Middle-of-the-Night Olympic Hockey Following Overseas

Last night, I finished my three hour-long script writing class at 6 p.m. It took me 15 minutes to cycle through the soaking and traffic-packed streets of London to my cozy flat, where a night of sport was about to consume me. First thing’s first, though. Nap time.

When you’re trying to follow these Olympics, and European football, as I am, where I am, naps are key.

I woke up in time for some Champions League football, where Chelsea was taking on Internazionale in Milan. I’m a Chelsea boy so I had to put that on the big screen TV.  The Champions League started at 7:45 p.m. local time, and the USA Olympics quarterfinal started at 8:00 p.m. The latter was available on the internet, through the wonderful circuitry of BBC online entertainment, so I just watched that on the laptop. Both games were really enjoyable, but Chelsea lost their first leg match. However, they did score an all-important away goal in the 2-1 defeat. At half-time, I was done watching football. Because BBC is really smart and decides to put all Olympic programming on one channel with multiview, it took about 25 minutes to not get an error message. There was no way I was going through that again, so I just left it on hockey.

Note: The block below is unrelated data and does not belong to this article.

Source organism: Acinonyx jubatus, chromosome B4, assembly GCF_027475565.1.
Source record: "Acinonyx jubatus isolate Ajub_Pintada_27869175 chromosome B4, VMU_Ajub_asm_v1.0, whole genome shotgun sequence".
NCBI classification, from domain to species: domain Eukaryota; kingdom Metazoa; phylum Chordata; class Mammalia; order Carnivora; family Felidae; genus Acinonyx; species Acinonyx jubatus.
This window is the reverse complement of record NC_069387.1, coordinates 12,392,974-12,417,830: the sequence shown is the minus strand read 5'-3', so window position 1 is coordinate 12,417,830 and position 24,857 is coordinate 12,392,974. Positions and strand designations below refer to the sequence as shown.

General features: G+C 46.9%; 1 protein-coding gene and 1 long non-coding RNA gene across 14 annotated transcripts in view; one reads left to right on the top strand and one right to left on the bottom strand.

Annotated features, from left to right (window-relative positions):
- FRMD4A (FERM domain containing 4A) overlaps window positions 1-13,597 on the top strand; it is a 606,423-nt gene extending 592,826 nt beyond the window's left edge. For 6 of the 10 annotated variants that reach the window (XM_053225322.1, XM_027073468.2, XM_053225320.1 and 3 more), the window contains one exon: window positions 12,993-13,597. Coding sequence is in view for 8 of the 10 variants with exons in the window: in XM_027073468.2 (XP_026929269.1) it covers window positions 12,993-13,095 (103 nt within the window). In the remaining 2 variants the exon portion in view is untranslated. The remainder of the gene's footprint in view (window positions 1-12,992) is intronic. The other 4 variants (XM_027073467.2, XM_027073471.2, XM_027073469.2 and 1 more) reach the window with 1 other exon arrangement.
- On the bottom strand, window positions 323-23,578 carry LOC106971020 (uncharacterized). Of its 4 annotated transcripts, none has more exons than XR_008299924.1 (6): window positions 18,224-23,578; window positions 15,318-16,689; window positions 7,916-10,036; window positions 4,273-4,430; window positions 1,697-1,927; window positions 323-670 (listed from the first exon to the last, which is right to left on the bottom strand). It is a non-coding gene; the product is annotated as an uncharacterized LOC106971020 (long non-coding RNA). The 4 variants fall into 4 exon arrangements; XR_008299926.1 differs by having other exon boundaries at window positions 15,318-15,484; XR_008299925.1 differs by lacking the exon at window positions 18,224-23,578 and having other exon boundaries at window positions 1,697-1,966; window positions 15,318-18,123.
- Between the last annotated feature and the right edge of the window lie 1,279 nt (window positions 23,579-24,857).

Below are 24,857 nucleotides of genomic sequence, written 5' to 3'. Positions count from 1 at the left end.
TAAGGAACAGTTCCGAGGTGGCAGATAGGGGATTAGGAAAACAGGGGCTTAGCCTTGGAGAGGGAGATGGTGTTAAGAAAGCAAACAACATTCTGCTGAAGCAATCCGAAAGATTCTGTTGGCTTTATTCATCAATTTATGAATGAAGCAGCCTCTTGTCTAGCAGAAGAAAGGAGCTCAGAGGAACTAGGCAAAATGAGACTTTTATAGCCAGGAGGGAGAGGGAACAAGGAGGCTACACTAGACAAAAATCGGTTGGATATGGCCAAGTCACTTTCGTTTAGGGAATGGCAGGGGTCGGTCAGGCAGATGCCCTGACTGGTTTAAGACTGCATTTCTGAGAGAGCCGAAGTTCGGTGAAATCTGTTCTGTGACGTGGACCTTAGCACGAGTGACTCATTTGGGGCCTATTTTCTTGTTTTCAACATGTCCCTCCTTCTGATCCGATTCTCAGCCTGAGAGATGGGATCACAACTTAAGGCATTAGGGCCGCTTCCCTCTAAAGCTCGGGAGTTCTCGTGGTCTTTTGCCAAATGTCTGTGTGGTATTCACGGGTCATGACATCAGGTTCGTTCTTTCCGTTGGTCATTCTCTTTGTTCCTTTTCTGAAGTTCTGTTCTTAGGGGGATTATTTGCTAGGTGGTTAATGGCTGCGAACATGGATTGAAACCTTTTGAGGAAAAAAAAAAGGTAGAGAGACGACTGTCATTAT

10:30 p.m. At the end of a completely ice-tilted match, the USA pulled out the 2-0 victory. The Swiss are proving they’re a club to be reckoned with in future tournaments. Anyway, hockey ends. I went to my room to do some homework. I had to perform a monologue from a play in the morning. Ricky Roma’s “All train compartments smell vaguely of . . . ” bit from Glengarry Glen Ross. I am thankful I got to see the US game in primetime here, but two hours later, it was twilight time and I was about to see what everyone was calling a game for the ages. It was of course anything but.

12:45 a.m. Canada already had a 3-0 lead at this point, and I felt that same queeziness in my stomach that I had last felt on May 14th. I just got over it fast because, after all, it’s only Russia,  and I’m American. It was still worth watching though, because Canada did put on a clinic.